As it turns out, academia and I weren’t right for each other. But for a long time, I thought we were.
I got an MA in literature from Penn State, then went on to get my PhD in rhetoric from the same institution. Graduate school was, while difficult, an incredibly gratifying experience for me. I mean, when else is someone going to pay me to do nothing more than read interesting books and write about them? When else would I get to sit around and talk about cool ideas with people who were equally passionate about them?
In the usual course of time, I got a tenure-track job in technical and professional writing. My colleagues were wonderful, I loved the location, and I had interesting students.
But I began to resent having work hanging over my head 24 hours a day, 7 days a week, despite illness, holidays, or family obligations. I began to resent the low pay (oh, the humanities) and the rigid disciplinary boundaries that got in the way of the work I wanted to do. I began to question the ways we thought about and treated our students, especially first-generation students.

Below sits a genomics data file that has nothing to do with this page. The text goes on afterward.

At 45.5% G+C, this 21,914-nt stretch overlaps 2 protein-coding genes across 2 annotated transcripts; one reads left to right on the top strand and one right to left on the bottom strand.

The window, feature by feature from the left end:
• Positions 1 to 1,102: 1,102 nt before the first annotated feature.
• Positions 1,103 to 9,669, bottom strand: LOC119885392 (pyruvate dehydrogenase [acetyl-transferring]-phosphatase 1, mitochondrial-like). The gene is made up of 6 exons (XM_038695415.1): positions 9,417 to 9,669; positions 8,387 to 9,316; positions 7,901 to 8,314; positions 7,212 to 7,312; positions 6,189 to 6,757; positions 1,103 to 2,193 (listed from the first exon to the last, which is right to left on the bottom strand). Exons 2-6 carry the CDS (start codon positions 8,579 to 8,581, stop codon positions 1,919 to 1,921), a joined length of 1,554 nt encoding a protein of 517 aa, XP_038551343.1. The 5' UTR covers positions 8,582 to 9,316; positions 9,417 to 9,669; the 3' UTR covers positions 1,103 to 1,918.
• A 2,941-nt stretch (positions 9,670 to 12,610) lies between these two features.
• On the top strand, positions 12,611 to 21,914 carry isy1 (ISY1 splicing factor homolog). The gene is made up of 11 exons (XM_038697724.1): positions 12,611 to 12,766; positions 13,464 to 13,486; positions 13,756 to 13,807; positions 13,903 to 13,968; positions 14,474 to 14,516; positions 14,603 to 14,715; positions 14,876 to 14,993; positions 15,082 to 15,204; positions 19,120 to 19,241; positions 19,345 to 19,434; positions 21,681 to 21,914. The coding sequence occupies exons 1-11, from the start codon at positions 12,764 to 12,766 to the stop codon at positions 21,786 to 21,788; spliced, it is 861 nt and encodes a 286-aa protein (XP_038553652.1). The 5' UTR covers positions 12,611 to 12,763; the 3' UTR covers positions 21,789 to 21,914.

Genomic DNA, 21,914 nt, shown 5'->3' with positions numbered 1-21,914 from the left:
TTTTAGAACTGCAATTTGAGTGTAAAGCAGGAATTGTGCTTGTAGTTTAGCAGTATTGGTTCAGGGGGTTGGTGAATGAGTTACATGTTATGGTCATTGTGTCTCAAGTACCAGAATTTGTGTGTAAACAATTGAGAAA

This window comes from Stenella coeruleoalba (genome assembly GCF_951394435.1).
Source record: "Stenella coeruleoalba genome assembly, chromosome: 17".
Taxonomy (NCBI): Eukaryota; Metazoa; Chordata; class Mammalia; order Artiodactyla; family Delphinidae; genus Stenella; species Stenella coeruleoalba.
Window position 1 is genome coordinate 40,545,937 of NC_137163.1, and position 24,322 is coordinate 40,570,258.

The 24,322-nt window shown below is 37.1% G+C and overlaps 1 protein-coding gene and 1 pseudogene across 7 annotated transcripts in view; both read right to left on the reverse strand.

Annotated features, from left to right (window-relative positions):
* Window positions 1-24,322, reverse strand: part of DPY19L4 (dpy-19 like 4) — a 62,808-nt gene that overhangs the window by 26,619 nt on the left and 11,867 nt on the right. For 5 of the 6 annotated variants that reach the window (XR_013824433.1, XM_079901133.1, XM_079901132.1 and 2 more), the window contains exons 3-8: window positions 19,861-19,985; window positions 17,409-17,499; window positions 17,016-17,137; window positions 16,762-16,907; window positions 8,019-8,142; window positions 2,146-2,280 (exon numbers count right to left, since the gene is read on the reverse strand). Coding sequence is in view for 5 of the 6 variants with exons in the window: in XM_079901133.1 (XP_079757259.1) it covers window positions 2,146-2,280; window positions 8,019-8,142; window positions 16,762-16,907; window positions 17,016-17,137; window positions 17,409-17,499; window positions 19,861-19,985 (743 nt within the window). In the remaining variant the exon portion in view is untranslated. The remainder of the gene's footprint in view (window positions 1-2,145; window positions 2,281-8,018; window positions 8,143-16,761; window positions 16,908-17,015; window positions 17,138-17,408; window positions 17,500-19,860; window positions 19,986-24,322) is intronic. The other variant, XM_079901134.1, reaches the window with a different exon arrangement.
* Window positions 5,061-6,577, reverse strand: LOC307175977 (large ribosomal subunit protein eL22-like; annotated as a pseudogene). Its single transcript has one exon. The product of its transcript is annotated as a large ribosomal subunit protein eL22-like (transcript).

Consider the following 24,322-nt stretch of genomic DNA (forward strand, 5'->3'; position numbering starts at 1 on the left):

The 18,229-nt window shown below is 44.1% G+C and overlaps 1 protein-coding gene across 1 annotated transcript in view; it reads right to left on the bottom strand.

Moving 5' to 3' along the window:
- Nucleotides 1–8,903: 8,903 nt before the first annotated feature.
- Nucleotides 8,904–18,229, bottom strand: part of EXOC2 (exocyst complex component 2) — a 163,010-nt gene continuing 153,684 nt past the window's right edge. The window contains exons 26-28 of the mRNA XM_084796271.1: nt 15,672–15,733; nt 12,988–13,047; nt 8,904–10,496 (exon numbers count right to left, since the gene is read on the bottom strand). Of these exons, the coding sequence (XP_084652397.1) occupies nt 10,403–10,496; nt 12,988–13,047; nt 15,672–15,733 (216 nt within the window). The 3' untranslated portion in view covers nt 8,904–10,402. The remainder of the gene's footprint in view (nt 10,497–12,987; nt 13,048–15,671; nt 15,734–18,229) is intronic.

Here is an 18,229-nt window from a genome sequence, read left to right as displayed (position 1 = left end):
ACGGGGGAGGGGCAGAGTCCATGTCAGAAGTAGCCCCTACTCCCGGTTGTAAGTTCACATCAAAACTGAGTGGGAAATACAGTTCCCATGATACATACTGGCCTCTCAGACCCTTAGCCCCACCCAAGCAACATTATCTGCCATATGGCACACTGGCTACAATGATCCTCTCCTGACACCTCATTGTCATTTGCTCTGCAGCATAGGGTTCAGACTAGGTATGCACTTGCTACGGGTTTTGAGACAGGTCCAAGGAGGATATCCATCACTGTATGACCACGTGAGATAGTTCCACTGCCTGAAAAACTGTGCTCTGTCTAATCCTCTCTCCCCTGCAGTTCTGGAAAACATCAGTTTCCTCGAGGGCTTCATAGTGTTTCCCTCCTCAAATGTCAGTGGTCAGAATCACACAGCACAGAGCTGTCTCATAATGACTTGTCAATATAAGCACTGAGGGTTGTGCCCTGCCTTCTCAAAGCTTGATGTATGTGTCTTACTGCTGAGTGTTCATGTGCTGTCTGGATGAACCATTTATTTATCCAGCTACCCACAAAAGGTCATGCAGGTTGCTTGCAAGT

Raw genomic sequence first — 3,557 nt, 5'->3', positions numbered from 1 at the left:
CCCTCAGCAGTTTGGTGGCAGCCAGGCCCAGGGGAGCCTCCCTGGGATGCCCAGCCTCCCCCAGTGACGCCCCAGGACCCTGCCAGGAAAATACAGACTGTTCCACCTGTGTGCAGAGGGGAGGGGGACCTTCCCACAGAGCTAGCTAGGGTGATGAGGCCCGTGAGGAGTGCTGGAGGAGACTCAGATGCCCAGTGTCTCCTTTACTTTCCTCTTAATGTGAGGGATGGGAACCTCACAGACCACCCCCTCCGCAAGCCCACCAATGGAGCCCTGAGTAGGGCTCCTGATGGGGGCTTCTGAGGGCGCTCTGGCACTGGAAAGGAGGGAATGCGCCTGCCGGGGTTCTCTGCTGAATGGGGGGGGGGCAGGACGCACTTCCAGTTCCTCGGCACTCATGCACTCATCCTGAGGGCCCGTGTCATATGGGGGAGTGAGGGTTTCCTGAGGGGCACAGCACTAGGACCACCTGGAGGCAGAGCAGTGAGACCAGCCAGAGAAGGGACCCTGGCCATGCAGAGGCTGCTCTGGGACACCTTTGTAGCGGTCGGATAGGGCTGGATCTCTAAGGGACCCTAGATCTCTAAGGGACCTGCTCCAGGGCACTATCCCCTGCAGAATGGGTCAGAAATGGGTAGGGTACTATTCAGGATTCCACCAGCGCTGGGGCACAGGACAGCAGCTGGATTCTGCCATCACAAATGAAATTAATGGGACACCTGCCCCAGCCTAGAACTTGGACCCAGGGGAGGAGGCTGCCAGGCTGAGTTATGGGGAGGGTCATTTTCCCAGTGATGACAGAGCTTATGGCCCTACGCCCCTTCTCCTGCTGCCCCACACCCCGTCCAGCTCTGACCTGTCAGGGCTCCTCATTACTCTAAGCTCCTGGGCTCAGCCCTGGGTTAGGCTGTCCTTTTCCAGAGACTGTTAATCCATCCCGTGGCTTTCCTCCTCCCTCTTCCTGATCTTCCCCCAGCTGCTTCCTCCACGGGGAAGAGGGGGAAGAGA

If I loved it, if academia had been the work that fed my soul, some of these would have been mild irritations and the others I would have taken on as projects, as missions. But I didn’t love it. And all of the flexible schedules and friends in the world can’t make up for that.
And so I left. I first got a job doing fundraising for a charter school in Washington, DC, and then I moved on to editing financial advice on the web before finding life coaching.
Life coaching has its own share of challenges, difficulties, and annoyances, but because I love it, because it’s mine, those things don’t bother me.
But because I had the experience of being in and then leaving academia — with all of the heartbreak, identity dissolution, and social isolation that entailed — I’m passionate about helping people negotiate that transition with support, with hope, and even with grace.
Today, in addition to coaching, I get to spend my time hanging out with my wife and our menagerie (one elderly dog, two cats, and pictures of our dearly departed dog, cat, and turtles); learning line dancing; finding streams to hang out beside; talking about personality and passion; collaging; exploring my new(ish) city; meditating; and learning to doodle. It’s a pretty awesome life.